(NEW YORK) -- They want to do it, but many new mothers simply cannot breastfeed. Some have trouble expressing breast milk, while others struggle to get the baby to latch on or have pain when they do. With the best of intentions, some moms resort to buying breast milk online, which, it turns out, can pose risks. A study published Monday in the journal Pediatrics compared 100 samples of breast milk bought online with breast milk from a community “milk bank” where moms donate excess milk.
The Internet breast milk contained more bacteria, including strains of staphylococcus and streptococcus. Twenty-one percent of the Internet-sourced samples even included cytomegalovirus, or CMV, a virus that can cause serious neurological effects, compared with 5 percent of the milk bank samples.
None of the samples studied tested positive for HIV.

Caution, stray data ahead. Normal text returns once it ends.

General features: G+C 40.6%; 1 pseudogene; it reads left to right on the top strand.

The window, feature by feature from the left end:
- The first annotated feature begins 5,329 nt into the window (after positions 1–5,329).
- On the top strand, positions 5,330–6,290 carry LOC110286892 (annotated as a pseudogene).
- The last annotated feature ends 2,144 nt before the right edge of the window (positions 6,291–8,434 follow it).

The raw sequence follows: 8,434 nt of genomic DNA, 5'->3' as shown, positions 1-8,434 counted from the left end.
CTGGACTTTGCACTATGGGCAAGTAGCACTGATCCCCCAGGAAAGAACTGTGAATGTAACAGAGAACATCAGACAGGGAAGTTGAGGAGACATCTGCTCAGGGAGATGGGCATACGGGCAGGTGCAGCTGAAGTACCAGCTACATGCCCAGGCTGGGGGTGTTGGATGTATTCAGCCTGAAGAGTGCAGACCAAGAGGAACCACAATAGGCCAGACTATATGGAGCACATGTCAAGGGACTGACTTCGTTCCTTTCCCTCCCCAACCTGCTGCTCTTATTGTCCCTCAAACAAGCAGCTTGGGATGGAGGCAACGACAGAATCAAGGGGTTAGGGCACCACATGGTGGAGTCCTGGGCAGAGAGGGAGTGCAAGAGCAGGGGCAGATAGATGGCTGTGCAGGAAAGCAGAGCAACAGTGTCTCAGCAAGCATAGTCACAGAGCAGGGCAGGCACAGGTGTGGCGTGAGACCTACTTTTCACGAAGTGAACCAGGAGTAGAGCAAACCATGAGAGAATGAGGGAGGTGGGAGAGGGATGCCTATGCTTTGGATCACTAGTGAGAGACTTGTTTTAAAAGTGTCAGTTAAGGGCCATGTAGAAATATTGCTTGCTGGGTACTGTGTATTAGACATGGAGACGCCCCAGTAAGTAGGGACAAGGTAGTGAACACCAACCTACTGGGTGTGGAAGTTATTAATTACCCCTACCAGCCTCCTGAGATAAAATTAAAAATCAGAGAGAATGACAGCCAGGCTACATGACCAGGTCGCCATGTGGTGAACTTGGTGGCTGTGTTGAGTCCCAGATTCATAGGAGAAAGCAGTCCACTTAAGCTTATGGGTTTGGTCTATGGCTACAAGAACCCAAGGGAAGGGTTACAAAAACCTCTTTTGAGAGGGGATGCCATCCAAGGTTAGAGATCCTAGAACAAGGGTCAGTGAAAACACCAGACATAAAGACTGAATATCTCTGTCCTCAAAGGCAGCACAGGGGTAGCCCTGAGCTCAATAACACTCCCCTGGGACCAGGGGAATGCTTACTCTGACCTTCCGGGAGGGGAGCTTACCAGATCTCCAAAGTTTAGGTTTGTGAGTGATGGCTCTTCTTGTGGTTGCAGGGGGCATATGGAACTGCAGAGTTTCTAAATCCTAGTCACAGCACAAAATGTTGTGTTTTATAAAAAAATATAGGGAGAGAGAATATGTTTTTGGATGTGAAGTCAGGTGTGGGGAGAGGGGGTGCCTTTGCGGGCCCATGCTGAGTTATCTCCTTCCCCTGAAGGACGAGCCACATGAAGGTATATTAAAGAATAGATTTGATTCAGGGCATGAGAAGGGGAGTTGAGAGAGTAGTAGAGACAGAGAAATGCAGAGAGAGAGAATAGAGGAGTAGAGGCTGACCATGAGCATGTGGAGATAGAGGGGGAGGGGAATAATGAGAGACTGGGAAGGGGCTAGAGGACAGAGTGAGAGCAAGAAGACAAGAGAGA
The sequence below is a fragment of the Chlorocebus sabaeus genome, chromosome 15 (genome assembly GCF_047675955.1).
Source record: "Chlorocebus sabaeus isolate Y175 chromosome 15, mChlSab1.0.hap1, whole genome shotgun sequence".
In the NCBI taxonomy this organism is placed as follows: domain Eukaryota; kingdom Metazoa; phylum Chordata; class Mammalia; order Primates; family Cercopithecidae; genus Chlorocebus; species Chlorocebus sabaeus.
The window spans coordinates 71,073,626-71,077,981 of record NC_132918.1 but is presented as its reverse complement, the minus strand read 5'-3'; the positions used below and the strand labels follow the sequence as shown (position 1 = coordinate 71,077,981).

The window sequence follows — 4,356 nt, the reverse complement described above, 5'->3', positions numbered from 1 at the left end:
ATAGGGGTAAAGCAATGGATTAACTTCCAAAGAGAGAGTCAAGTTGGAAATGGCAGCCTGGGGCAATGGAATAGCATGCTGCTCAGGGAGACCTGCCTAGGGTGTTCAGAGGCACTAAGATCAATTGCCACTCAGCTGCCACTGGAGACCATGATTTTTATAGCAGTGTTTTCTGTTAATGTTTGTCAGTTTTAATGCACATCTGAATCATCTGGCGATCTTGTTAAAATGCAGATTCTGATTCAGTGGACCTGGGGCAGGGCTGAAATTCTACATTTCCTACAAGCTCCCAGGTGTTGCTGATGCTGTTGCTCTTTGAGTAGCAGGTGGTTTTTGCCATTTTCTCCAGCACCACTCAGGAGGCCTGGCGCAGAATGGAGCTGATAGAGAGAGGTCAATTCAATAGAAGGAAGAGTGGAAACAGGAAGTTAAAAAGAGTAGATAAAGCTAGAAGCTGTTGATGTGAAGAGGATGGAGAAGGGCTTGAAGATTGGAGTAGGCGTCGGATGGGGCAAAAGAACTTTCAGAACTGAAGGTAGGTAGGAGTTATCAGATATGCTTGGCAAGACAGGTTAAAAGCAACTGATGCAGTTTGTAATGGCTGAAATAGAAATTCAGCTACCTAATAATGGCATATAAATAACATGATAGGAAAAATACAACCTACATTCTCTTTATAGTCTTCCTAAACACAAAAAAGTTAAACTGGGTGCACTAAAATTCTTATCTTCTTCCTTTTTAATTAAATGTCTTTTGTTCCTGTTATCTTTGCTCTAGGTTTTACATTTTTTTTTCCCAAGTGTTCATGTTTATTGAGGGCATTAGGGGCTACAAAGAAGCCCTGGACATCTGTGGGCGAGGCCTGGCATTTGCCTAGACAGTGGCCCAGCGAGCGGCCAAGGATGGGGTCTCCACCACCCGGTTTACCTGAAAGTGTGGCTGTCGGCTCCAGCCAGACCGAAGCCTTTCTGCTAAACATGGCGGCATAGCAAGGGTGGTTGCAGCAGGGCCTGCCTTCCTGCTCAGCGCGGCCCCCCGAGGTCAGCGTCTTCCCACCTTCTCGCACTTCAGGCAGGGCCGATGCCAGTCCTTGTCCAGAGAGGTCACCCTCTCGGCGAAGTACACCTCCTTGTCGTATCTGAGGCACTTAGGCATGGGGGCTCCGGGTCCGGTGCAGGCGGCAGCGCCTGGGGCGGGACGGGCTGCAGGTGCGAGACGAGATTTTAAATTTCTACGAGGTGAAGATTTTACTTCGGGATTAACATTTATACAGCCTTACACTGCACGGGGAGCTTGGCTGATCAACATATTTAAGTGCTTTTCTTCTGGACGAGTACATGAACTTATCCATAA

Study author Sarah Keim, assistant professor of pediatrics at Ohio State University College of Medicine, said information about the risks and the quality of breast milk bought on the Internet has been limited until now.
“There is no real data,” she said. “Just a small study in several countries about why women shared their breast milk.”
Other experts agree that purchasing breast milk over the Internet can be very risky.
“Breast milk is a bodily fluid and has the potential to transmit bacterial and fungal infections to a baby who has an immature immune function,” said ABC News’ senior medical contributor and practicing OB/GYN Dr. Jennifer Ashton. “There is no standardization of the handling or screening. It’s like playing Russian roulette with your baby’s life.”
The U.S. Food and Drug Administration warns against using the Internet as an option for breast milk and recommends “milk from a source that has screened its milk donors and taken other precautions to ensure the safety” of milk, but adds that there are no current regulations restricting the sale of human breast milk.
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